Mobility is transcending towards flexible sharing, combined transportation modes, increased vehicle automation and digital customer services. User experience and acceptance are highly important criteria for the success of such novel concepts, and consequently their human interface has to be designed with creativity and responsibility. This workshop addresses this need by providing a holistic frame for ideation and discussion of user interface concepts for public transport vehicles.

The overall objective of this workshop is to discuss the various requirements, opportunities, challenges and impact of novel concepts for interaction with and within public transport vehicles. In accordance with this overall goal, this workshop will address the following goals:

  • Reflect on challenges of user interfaces for public transport vehicles and discuss ways to address them
  • Enable an exchange of ideas and networking to produce promising ways to foster user interaction for public transport vehicles
  • Provide a systematic overview of the hitherto cluttered field of public transport vehicle user interfaces
  • Provide a dissociation from private transport for deriving requirements for designing public and shared transport systems


We approach the opportunities and challenges of UIs for public transport vehicles by focussing on the following three areas of interest:

Passenger Services

Context-aware mobile applications as well as ambient displays in public transport vehicles and at respective stops offer great potential for advanced interactive passenger services.

Vehicle Automation

Cleverly designed user interfaces might help to enhance the users' experience with and foster their trust in increasingly autonomous public transport vehicles.

New Mobility Types

Recent mobility trends such as a growing willingness to share and a decreasing motivation to own a private vehicle call for new types of services and user interactions.


The workshop is planned as a half-day event and is structured around the following agenda points:

1. Presentation of Challenges (30 min)

The workshop organizers introduce pre-defined challenges provided by different stakeholders of public transport vehicles. Participants will select one challenge which they work on for the remainder of the workshop. Depending on the final number of participants, we divide the workshop into smaller teams that each work on a challenge.

2. Creative Thinking (120 min, including a break)

This session is allocated for working on promising approaches for the chosen challenge. Participants will be provided with material for the illustration of their ideas (e.g. sketching papers, post-its, card boards, a camera, lego). They can decide whether they want to prepare a poster, video or “Wizard-of-Oz“ prototype, or use storytelling or role-playing.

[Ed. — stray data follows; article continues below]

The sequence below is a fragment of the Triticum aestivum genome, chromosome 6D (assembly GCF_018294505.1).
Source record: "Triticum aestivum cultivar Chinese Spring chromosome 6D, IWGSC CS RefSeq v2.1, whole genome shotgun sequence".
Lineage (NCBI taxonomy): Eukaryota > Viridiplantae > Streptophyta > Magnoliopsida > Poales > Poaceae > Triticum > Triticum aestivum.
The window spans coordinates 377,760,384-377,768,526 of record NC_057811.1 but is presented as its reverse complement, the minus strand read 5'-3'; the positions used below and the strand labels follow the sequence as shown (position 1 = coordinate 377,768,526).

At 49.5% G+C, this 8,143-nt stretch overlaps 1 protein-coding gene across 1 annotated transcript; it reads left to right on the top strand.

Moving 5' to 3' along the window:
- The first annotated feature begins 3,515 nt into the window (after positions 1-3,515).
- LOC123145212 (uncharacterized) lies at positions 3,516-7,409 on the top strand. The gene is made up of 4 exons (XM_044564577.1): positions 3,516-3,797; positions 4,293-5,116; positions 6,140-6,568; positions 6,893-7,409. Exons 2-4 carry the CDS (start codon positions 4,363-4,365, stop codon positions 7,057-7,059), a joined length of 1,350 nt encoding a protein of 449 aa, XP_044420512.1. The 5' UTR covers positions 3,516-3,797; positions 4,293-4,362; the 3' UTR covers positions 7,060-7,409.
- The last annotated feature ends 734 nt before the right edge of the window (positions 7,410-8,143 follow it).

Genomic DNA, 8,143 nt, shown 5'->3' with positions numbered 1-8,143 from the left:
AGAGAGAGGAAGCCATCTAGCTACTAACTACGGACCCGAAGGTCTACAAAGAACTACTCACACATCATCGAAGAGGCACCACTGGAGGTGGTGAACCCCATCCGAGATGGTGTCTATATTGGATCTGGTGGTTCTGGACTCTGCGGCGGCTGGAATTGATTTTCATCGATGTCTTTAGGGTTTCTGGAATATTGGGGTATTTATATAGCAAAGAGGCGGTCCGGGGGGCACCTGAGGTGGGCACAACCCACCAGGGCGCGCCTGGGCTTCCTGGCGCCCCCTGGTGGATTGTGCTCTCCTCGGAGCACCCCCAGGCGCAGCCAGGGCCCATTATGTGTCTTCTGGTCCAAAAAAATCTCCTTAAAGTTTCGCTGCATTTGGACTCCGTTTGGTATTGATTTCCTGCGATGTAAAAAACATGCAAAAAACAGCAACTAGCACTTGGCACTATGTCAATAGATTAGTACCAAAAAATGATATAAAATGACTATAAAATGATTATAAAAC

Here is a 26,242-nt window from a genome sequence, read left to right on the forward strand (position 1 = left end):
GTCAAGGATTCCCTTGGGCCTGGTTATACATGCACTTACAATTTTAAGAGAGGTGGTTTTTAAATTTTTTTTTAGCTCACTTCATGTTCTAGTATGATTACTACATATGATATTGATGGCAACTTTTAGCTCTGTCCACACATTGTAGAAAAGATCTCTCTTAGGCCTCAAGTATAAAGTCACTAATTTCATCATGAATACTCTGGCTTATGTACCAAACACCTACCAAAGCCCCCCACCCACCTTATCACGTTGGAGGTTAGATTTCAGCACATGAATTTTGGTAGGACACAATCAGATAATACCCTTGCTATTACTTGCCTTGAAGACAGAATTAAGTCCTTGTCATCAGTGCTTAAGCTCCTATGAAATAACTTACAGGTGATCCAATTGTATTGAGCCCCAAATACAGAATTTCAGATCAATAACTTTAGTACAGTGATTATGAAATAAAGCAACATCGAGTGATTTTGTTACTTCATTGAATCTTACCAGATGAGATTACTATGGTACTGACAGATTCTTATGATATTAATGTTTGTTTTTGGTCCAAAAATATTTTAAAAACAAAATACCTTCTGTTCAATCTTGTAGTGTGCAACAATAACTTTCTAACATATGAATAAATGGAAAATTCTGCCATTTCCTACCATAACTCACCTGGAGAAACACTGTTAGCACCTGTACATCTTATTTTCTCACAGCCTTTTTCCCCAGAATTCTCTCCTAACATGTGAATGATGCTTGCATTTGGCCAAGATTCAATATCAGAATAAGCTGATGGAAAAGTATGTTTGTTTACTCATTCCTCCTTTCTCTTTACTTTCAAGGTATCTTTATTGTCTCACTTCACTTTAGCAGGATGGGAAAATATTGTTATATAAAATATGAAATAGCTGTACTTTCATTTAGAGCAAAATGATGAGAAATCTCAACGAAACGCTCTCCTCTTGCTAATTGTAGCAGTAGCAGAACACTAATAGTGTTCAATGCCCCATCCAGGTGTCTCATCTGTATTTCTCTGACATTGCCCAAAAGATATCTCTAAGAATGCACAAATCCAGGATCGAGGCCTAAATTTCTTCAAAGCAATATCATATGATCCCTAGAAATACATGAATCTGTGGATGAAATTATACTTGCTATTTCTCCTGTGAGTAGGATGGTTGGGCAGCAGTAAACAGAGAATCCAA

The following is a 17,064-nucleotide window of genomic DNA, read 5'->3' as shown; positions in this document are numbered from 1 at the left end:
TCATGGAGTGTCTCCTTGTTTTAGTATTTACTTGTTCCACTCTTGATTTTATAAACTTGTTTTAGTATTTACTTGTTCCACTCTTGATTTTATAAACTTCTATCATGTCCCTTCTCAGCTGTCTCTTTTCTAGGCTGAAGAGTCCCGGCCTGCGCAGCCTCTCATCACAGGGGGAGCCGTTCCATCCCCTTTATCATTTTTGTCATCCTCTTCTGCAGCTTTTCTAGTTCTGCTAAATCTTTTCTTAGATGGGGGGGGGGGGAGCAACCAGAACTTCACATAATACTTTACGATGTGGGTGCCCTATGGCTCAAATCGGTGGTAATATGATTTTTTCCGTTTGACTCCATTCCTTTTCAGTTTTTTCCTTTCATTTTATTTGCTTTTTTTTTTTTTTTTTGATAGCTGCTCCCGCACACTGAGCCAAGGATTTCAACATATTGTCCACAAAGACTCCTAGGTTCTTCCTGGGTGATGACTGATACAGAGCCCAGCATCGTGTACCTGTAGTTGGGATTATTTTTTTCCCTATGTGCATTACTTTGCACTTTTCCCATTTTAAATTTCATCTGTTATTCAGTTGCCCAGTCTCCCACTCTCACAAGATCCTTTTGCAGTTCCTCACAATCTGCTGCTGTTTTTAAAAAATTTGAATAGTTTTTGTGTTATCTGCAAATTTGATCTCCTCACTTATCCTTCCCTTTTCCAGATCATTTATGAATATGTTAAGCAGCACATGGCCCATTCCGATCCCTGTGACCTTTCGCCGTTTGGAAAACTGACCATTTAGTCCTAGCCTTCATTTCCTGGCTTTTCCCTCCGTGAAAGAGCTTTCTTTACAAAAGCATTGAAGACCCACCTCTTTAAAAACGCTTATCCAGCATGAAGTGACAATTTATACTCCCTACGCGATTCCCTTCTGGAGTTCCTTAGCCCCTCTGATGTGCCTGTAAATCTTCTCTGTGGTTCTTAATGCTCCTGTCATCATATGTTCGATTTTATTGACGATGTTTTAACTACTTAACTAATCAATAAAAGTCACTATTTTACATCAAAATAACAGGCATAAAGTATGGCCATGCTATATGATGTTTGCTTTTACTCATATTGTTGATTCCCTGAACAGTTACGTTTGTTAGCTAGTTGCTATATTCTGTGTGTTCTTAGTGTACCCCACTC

3. Presentation of Solutions (30 min)

The participants gather in the plenum and discuss their solution approaches to the workshop audience.

4. Agenda Definition (60 min, incl. a break)

The workshop participants consolidate both the challenges and the related ideas and solutions. These will feed into a structured map of topics to be addressed in the future. Dimensions to which the topics need to be mapped are: involved stakeholder groups and research communities, timeframe, as well as funding frames and project types. Plans for a dedicated programmatic publications will be drawn, which could materialize in form of a special journal issue and magazine article.



PETER FRÖHLICH is a Senior Scientist at the Austrian Institute of Technology (AIT), Center for Technology Experience, dealing with user experience of ubiquitous computing applications. Currently, he explores novel communication methods between autonomous busses, passengers and other road users, together with public transport operators.

ALEXANDRA MILLONIG is a Senior Scientist at the AIT Center for Mobility Systems. She develops and reflects on new human-centered solutions for intermodal and automated transport, mobile navigation and information systems. She investigates long-term acceptance and adoption of autonomous mobility-on- demand services.

ANNA-KATHARINA FRISON is an assistant researcher at University of Applied Sciences Ingolstadt (THI) and doctoral candidate at Johannes-Kepler University (JKU) Linz, Austria. She is researching user experience factors for automated driving systems (ADS) from a user- centered design perspective. Currently she is working on a public project exploring UX and acceptance of an autonomous shuttle in cooperation with a public transport operator.

SANDRA TRÖSTERER is a Research Fellow at the Center for Human-Computer Interaction (University of Salzburg). She holds a Master’s Degree in Psychology from the Karl Franzens University Graz. In her work, Sandra focuses on investigating user interfaces, requirements, behavior, and experiences in dedicated research fields of the automotive domain (automated driving, in-car collaboration, driver distraction).

MATTHIAS BALDAUF is a Senior Researcher and Lecturer at the University of Applied Sciences St.Gallen. He holds a PhD in Computer Science from the Technical University of Vienna. His research fields are Pervasive Computing and Human-Computer Interaction with a focus on multi-display environments.


In case you have questions regarding the workshop, feel free to contact Peter.